Another Kind of Love
by Lois Tverberg
Hebrew has very few words that are abstract and do not have a physical component. As a result, verbs that we consider mental activities usually also describe a physical outcome as well. The word for listen, shema, also means to obey - the result of listening. Likewise, the verb for see, ra'ah, can mean to respond to a need.
It is helpful to know that this is also true for the word for love, ahavah (a-hah-VAH). Besides our conventional meaning, ahavah also can mean "to act lovingly toward," or "to be loyal to." In ancient treaties, an enemy king who signed a covenant of peace with another king would pledge to "love" the king - meaning to act loyally, not necessarily to have warm thoughts about him. When the Israelites were commanded to love God with all of their hearts as part of their covenant, it isn't so much a demand for passionate feelings as much as to utterly commit their lives to him as their only God.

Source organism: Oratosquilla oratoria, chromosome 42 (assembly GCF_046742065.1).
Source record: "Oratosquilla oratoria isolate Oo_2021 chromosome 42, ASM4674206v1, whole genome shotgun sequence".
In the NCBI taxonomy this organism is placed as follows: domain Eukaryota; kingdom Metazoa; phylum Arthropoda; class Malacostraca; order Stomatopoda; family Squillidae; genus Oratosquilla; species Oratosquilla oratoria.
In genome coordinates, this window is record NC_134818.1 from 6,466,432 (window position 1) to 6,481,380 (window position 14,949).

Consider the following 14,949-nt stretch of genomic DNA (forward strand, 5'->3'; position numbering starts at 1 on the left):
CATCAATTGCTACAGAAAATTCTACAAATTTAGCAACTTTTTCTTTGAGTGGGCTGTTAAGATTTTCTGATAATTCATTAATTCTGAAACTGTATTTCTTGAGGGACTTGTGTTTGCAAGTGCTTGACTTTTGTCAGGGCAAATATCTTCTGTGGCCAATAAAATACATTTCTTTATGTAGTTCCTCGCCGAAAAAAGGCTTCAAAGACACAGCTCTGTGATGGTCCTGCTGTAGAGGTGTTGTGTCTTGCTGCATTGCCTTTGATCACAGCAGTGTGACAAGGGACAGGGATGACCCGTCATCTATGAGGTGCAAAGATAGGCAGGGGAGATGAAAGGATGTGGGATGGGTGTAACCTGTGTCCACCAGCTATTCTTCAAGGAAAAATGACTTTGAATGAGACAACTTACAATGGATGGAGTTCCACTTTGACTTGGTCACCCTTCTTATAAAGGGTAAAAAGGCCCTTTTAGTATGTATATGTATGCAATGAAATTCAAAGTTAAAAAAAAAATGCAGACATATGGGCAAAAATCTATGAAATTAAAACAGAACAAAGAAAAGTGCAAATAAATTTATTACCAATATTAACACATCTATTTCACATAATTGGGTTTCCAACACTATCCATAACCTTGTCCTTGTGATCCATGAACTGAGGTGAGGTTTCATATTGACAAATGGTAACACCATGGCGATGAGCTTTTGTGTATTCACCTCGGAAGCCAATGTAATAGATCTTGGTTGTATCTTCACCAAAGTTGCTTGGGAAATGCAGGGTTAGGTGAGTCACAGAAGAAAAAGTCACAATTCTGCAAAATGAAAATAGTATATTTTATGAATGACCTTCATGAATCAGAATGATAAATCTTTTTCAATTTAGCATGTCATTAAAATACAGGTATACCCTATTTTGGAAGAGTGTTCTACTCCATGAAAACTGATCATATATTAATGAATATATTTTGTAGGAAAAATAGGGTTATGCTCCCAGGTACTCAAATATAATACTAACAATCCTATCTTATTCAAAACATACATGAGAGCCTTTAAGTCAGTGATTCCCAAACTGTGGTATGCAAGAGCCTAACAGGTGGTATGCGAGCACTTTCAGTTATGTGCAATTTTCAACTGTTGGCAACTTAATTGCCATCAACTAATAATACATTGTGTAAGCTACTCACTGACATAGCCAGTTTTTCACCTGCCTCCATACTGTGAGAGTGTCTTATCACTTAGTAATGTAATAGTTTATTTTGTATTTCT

Understanding this aspect of love can give us some wisdom about Jesus' words. For instance, when he says, "Love your enemies," he may have been thinking of our actions toward them more than having affection toward them within ourselves. His words to "love our enemies" seem to be synonymous with the next phrase, "do good towards those who hate you " - treat them fairly, don't act in revenge, be kind no matter how unkind they are to you. When someone acts cruelly towards us, we don't need to lie to ourselves about what they are like. But if we do our best to show love, our feelings are bound to change over time.
| ©2004 Lois A. Tverberg, Ph.D., OurRabbiJesus.com. All rights
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